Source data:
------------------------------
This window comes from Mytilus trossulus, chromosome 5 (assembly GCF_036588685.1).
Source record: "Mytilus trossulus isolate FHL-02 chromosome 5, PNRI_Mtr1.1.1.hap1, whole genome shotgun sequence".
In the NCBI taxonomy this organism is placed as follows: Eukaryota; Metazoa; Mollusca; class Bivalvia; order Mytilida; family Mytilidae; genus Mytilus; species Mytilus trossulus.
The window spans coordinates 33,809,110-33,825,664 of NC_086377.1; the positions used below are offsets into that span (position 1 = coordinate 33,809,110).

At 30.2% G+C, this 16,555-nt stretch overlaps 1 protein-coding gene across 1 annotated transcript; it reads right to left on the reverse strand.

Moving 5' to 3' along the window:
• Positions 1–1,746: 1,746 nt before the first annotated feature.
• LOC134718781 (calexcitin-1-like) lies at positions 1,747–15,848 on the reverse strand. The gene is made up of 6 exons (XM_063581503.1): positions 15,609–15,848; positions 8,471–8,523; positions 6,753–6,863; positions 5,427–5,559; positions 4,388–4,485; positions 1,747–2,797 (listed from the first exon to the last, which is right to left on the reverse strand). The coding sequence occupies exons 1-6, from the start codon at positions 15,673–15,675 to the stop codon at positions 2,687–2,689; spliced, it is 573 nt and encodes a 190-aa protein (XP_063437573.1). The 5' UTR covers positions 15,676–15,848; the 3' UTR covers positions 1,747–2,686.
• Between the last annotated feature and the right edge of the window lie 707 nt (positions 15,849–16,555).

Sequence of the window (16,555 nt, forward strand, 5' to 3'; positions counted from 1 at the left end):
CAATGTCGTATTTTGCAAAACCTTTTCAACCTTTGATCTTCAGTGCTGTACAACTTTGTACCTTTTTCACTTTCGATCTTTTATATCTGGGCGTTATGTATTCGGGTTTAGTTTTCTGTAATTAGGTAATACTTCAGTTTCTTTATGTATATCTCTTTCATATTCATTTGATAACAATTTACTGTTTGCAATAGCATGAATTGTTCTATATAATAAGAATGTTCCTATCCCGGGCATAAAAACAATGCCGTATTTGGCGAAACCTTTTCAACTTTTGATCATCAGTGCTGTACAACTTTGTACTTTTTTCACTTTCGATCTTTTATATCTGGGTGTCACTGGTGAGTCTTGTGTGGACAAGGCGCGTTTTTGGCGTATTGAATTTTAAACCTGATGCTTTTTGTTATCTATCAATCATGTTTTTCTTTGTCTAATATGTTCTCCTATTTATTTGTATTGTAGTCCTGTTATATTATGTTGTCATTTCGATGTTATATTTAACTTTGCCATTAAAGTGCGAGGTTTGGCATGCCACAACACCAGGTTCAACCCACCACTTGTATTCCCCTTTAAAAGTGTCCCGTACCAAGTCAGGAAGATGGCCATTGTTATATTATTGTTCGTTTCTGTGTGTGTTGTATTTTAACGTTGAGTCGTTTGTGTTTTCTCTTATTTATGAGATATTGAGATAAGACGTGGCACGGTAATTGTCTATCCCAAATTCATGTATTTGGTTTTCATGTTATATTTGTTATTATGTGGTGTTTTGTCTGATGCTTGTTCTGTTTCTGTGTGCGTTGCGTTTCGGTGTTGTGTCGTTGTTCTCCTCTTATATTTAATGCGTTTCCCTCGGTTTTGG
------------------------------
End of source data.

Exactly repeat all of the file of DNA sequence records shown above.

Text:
This window comes from Mytilus trossulus, chromosome 5 (assembly GCF_036588685.1).
Source record: "Mytilus trossulus isolate FHL-02 chromosome 5, PNRI_Mtr1.1.1.hap1, whole genome shotgun sequence".
In the NCBI taxonomy this organism is placed as follows: Eukaryota; Metazoa; Mollusca; class Bivalvia; order Mytilida; family Mytilidae; genus Mytilus; species Mytilus trossulus.
The window spans coordinates 33,809,110-33,825,664 of NC_086377.1; the positions used below are offsets into that span (position 1 = coordinate 33,809,110).

At 30.2% G+C, this 16,555-nt stretch overlaps 1 protein-coding gene across 1 annotated transcript; it reads right to left on the reverse strand.

Moving 5' to 3' along the window:
• Positions 1–1,746: 1,746 nt before the first annotated feature.
• LOC134718781 (calexcitin-1-like) lies at positions 1,747–15,848 on the reverse strand. The gene is made up of 6 exons (XM_063581503.1): positions 15,609–15,848; positions 8,471–8,523; positions 6,753–6,863; positions 5,427–5,559; positions 4,388–4,485; positions 1,747–2,797 (listed from the first exon to the last, which is right to left on the reverse strand). The coding sequence occupies exons 1-6, from the start codon at positions 15,673–15,675 to the stop codon at positions 2,687–2,689; spliced, it is 573 nt and encodes a 190-aa protein (XP_063437573.1). The 5' UTR covers positions 15,676–15,848; the 3' UTR covers positions 1,747–2,686.
• Between the last annotated feature and the right edge of the window lie 707 nt (positions 15,849–16,555).

Sequence of the window (16,555 nt, forward strand, 5' to 3'; positions counted from 1 at the left end):
CAATGTCGTATTTTGCAAAACCTTTTCAACCTTTGATCTTCAGTGCTGTACAACTTTGTACCTTTTTCACTTTCGATCTTTTATATCTGGGCGTTATGTATTCGGGTTTAGTTTTCTGTAATTAGGTAATACTTCAGTTTCTTTATGTATATCTCTTTCATATTCATTTGATAACAATTTACTGTTTGCAATAGCATGAATTGTTCTATATAATAAGAATGTTCCTATCCCGGGCATAAAAACAATGCCGTATTTGGCGAAACCTTTTCAACTTTTGATCATCAGTGCTGTACAACTTTGTACTTTTTTCACTTTCGATCTTTTATATCTGGGTGTCACTGGTGAGTCTTGTGTGGACAAGGCGCGTTTTTGGCGTATTGAATTTTAAACCTGATGCTTTTTGTTATCTATCAATCATGTTTTTCTTTGTCTAATATGTTCTCCTATTTATTTGTATTGTAGTCCTGTTATATTATGTTGTCATTTCGATGTTATATTTAACTTTGCCATTAAAGTGCGAGGTTTGGCATGCCACAACACCAGGTTCAACCCACCACTTGTATTCCCCTTTAAAAGTGTCCCGTACCAAGTCAGGAAGATGGCCATTGTTATATTATTGTTCGTTTCTGTGTGTGTTGTATTTTAACGTTGAGTCGTTTGTGTTTTCTCTTATTTATGAGATATTGAGATAAGACGTGGCACGGTAATTGTCTATCCCAAATTCATGTATTTGGTTTTCATGTTATATTTGTTATTATGTGGTGTTTTGTCTGATGCTTGTTCTGTTTCTGTGTGCGTTGCGTTTCGGTGTTGTGTCGTTGTTCTCCTCTTATATTTAATGCGTTTCCCTCGGTTTTGG